In the first interview in my new ‘Healers and Heretics’ series, myself and Carol Doyle-Plikk explored some of the ways we are unconsciously trained by our families and society, into overriding our real needs, feelings and desires.
This starts from our earliest childhood, leading to self-doubt and disconnection from our core selves throughout life. It happens as a result of doing whatever it took to maintain connection, approval and care from the adults we totally depended on for our lives.
Carol is a full-time yoga teacher based in Oslo, who also has a background in equine science, and has been on a journey of personal healing and growth (www.caroldoyleyoga.com).
NOTE: I apologise for the poor sound quality at my end in this recording. I had laptop/mic issues, however in the spirit of ‘Action, not perfection’, I decided to post it nevertherless, and I hope this won’t get in the way of you hearing all the interesting things Carol had to say!
How we are conditioned to comply with others
Carol talks about how, just like animals, we humans develop learned behaviours in response to others – a kind of ‘operant conditioning’ – and how this shapes who and how we trust. She describes how children’s inherent vulnerability and need to please others, trains them to behave in a way that can actually go directly against their inner nature or their needs in the moment. This is such an important point, often overlooked.
I refer to this as a form of unconscious ‘gaslighting’, because although it’s mostly not done intentionally, it results in a profound sense of self-doubt, and makes us question our own memory, perception, experiences… and even our own sanity.
It was really interesting to hear Carol describe how this happens, from both her professional teaching experience and personal experience, and bring to life what I see regularly in my therapy and coaching work.
Drawing from her personal journey, and her experience of working with horses, Carol reflects on how, as infants, we will literally do anything to get positive reinforcement, and feel accepted, connected and safe with our caregivers.
The need to adapt and fit in to our external environment often leads us to abandon our inner needs and reality, and this adaptation continues on into our adult lives as an unconscious habit.
I really enjoyed talking about this topic with Carol, as she really understands the subtleties at play, and shares candidly from her personal experience, conveying just how easy it is for us to override our own boundaries and sense of comfort, into adulthood.
Are we not exaggerating…? Does this really happen so often?
Nope, and yes. This kind of disconnect happens so much, and in everyday life. I see it in my own life and practice regularly, and it can be seen play out in contexts like a yoga class, for example, where Carol describes how students often miss the important cues from their bodies and power through into dangerous moves, way beyond their own comfort limit.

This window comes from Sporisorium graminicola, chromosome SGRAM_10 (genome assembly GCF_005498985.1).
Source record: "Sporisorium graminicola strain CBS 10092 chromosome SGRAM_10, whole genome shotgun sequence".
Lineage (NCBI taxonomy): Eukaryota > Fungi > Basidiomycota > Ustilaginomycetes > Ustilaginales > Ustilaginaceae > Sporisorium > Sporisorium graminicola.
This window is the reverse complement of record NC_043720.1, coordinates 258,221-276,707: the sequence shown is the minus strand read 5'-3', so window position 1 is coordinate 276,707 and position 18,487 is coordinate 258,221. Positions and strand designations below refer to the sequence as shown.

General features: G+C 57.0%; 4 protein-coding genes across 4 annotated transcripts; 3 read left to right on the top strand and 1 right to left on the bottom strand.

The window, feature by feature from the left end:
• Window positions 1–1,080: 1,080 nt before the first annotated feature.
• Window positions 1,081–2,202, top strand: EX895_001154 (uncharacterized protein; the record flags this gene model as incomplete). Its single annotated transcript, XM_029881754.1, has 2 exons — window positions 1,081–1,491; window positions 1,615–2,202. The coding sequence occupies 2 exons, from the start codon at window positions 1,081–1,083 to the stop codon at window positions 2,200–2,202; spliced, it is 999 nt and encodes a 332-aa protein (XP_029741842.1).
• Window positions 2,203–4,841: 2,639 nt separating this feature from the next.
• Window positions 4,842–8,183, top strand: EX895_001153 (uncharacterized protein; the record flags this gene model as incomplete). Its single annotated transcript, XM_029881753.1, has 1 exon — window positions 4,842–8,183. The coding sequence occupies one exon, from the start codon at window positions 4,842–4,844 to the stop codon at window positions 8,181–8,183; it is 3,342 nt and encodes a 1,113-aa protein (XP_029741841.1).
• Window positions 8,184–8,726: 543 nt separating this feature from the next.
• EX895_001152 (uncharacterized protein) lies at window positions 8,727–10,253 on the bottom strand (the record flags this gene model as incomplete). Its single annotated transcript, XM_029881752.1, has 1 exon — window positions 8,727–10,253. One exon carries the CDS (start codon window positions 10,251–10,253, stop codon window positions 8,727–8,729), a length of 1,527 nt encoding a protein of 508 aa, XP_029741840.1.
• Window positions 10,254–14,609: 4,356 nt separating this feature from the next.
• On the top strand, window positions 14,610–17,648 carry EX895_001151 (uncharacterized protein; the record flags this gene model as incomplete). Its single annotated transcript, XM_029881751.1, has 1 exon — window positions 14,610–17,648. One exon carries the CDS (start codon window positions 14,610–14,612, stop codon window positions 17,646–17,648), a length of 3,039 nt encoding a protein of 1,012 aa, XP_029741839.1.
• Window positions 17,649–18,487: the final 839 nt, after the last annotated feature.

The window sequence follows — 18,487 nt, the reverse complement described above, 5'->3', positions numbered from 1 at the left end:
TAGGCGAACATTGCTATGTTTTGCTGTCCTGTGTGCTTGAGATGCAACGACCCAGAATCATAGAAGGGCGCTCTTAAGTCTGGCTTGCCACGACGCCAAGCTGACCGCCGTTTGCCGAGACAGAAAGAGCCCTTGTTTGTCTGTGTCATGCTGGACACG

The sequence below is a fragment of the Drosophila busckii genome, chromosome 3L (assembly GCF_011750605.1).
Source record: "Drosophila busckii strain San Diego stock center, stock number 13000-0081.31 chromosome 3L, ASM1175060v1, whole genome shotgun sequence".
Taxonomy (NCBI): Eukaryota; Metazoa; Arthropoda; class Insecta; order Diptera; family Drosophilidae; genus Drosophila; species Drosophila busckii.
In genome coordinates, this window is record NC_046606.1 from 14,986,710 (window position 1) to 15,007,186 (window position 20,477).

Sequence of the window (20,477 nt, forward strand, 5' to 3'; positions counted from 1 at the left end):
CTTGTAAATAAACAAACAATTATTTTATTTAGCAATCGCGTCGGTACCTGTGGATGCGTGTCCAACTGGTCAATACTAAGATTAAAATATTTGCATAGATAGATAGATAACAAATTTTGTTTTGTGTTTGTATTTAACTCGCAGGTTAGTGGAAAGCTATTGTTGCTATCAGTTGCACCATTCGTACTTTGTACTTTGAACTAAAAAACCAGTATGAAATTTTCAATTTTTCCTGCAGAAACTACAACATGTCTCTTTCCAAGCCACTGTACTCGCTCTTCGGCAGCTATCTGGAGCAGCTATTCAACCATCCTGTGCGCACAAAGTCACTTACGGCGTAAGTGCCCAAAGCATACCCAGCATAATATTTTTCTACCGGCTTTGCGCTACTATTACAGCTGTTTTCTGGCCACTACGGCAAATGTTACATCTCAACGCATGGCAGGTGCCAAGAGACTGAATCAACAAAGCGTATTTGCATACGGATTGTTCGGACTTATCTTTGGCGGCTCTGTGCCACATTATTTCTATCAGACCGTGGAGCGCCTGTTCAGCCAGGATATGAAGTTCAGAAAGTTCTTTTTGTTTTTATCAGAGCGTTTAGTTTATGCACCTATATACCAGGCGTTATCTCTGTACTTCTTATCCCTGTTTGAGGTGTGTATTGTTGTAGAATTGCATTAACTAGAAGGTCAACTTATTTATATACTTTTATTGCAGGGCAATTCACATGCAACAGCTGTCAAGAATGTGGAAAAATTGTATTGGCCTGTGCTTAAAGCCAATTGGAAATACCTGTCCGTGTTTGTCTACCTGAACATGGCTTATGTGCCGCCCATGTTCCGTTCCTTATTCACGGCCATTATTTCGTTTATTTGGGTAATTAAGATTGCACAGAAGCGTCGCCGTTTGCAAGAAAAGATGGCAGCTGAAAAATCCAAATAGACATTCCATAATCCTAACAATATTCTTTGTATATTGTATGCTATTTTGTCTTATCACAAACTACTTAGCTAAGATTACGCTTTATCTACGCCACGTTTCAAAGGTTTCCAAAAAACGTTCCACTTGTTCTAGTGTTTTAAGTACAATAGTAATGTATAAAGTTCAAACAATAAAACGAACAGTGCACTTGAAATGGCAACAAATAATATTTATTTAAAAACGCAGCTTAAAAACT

We also talk about how something as seemingly-innocuous as encouraging infants to hug people they don’t know – when they clearly don’t feel comfortable with it – actually repeatedly sends a clear message to them that they matter less: that their own discomfort or right to control their bodies is less important than the need to please others.
It’s no surprise, then, that people find themselves complying with other people’s wishes over their own, in subtle and less subtle ways, repressing the warning signs coming from within, and leading to serious breaches of their personal boundaries.
I hope that our conversation resonates with you, and helps to bring awareness to the subtle and complex ways we are socialised, and how repressing our true selves to some degree is unfortunately a necessary part of this.
I hope it also points the way for how you can start listening for the cues coming from within, unpeeling the layers of conditioning, and honouring your own needs and wishes.
Once you become more connected to yourself and what’s really going on within, and with the right support and validatoin, it becomes more and more possible to express your true self in different aspects of your life.
Find out more…
Carol Doyle-Plikk is a full-time yoga teacher based in Oslo, who also has a background in equine science, and has been on a journey of personal healing and growth.
An excellent resource on how early childhood experiences and attachments shape our personalities: ‘Why Love Matters: How Affection Shapes a Baby’s Brain’ by Sue Gerhardt.
Check out Irene Lyon – trauma and nervous system specialist – on common things that are traumatic but not recognised as such, including ‘societal decencies and cultural conditioning’, whatever that may look like where you grew up.